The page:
One of the key messages highlighted by Dietitians Australia (DA) at a recent hearing for the Select Committee Inquiry into Mental health and Suicide Prevention is the significant role that nutrition plays in mental health, and the importance of ensuring all Australians have adequate access to nutrition support services.
“While the Medicare Better Access Initiative for mental health provides funded visits to other allied health professionals such as occupational therapists and social workers, APDs [Accredited Practising Dietitians] are currently excluded,” says President of Dietitians Australia, Tara Diversi.
“This means Australians do not have access to all the support they need to manage their mental health.
“Food and mood have a reciprocal relationship and being able to see a dietitian for both prevention and treatment, means more Australians can be equipped with essential skills to opt for foods that promote wellness and emotional resilience,” she says.
According to Ms Diversi, providing greater access to dietitians and “nutrition services through Medicare and other government-funded initiatives” would help to ease the burden placed on other healthcare professionals to provide nutrition support – healthcare professionals “who are already at capacity providing their core medical care”.
Ms Diversi says that as Australians continue to live with the impacts of the Covid-19 pandemic, and also the 2019 bushfires, dietetic support is needed now more than ever to “support, treat and manage mental health” concerns – nutrition support that can be delivered through APDs who have the skills to deliver medical nutrition therapy for both physical and mental health conditions.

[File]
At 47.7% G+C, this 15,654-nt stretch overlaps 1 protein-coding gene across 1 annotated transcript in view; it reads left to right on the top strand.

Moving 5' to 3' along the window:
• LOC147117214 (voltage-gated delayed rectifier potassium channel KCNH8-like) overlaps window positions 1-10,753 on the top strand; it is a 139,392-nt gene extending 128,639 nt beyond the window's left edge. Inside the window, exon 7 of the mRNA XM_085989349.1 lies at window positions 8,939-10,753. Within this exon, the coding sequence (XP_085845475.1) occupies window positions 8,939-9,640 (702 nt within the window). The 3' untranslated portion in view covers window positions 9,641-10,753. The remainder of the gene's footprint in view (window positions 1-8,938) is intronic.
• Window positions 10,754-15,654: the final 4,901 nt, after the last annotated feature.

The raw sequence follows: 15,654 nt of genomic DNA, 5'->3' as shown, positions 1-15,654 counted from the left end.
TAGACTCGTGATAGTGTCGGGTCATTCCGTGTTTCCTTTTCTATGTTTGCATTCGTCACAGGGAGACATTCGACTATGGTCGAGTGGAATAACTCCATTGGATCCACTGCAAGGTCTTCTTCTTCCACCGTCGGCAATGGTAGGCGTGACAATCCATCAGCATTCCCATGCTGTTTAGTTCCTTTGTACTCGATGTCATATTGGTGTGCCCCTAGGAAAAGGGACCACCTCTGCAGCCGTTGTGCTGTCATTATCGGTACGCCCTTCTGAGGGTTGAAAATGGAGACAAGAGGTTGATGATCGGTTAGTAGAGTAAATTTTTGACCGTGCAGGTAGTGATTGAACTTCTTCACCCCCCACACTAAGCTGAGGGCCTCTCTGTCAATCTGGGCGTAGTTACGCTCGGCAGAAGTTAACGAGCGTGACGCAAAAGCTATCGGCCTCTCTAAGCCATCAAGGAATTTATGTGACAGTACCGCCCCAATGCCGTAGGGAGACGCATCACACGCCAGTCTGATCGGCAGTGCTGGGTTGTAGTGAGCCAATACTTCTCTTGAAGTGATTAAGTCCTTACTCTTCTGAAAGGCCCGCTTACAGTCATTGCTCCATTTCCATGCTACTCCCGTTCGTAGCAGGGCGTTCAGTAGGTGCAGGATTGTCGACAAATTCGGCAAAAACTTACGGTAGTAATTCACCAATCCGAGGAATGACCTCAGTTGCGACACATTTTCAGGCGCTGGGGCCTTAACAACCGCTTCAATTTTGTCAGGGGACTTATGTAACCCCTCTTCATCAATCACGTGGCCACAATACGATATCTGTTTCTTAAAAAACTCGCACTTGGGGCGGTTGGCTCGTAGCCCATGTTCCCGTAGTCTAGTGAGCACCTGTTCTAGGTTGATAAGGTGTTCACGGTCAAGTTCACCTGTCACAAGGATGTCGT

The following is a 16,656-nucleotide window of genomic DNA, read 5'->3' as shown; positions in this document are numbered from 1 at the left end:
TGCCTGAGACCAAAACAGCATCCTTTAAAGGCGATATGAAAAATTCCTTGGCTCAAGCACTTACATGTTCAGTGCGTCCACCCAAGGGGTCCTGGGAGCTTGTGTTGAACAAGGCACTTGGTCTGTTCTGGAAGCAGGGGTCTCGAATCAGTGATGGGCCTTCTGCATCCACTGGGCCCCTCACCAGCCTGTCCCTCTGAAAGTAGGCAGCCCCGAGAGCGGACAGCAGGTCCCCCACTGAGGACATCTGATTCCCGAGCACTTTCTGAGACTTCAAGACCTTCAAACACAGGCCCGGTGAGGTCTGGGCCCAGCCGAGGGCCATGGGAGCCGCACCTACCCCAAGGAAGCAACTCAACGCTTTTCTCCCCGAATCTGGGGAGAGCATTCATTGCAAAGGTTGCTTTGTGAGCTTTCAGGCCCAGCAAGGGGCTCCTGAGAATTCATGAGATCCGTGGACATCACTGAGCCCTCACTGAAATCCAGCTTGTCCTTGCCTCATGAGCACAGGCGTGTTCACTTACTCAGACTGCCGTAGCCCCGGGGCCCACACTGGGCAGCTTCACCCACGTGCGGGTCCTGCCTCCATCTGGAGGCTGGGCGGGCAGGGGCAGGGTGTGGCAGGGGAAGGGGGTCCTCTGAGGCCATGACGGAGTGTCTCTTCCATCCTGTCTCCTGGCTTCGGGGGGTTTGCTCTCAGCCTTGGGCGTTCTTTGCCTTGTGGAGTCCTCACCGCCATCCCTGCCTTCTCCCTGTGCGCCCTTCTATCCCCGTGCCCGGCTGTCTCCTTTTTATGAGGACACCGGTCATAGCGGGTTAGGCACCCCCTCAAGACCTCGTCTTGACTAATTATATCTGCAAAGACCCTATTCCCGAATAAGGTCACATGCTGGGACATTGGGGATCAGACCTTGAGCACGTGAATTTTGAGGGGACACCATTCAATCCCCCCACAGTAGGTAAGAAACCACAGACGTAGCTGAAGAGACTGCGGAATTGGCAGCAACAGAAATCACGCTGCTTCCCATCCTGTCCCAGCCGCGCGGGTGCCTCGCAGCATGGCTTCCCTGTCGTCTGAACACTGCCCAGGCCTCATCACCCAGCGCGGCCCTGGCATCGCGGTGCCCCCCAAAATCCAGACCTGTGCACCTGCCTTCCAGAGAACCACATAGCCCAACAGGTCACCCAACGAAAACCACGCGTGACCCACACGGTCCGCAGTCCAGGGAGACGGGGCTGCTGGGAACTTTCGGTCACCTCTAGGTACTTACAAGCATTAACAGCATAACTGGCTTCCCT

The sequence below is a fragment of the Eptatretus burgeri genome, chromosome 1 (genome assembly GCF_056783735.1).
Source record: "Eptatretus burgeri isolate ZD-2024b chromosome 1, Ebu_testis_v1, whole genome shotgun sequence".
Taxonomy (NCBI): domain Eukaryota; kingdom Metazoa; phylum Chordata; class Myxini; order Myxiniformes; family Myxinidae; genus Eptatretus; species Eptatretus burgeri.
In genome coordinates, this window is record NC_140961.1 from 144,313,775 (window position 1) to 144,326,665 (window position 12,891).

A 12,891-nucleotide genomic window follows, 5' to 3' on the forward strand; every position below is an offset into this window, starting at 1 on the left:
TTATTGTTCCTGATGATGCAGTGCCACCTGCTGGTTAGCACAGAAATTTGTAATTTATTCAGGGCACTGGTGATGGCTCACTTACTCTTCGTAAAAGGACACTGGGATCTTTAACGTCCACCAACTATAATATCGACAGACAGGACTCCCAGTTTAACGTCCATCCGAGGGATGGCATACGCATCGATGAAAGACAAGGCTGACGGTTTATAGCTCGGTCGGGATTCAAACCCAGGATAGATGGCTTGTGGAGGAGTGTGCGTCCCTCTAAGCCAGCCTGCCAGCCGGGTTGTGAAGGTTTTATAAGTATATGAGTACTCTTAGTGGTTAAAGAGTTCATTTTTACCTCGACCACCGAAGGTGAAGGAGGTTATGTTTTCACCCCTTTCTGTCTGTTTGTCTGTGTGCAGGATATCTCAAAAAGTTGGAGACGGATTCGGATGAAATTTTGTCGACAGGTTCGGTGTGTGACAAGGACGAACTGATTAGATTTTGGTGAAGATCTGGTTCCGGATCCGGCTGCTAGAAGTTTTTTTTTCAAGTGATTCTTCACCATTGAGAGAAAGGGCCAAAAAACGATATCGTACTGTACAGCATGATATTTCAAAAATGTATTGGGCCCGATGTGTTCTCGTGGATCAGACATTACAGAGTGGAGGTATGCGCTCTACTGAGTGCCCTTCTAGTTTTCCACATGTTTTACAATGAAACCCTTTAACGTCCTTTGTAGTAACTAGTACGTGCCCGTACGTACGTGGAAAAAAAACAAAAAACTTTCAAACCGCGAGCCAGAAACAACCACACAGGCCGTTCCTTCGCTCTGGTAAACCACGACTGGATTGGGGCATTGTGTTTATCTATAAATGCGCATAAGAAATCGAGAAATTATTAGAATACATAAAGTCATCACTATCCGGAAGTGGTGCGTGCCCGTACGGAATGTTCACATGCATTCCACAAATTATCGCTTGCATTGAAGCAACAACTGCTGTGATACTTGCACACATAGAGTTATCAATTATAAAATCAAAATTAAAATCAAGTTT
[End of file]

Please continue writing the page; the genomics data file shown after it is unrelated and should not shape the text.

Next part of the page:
“Higher diet quality – including foods such as fruits, vegetables and wholegrains — supports healthy brain function and better mental health. On the flip side, energy-dense, nutrient-poor options, that provide little in the way of health, only worsen mental illness,” says Ms Diversi.
“For those experiencing mental illness, medications, energy levels, stigma and self-esteem are just some of the many factors that can reduce the ability for a person to plan, access, prepare and consume nutritious foods.
“As we continue to live with the impacts of the 2019 bushfires and the Covid-19 pandemic, we need to ensure all Australians can access dietetic support to prevent, treat and manage their mental health.”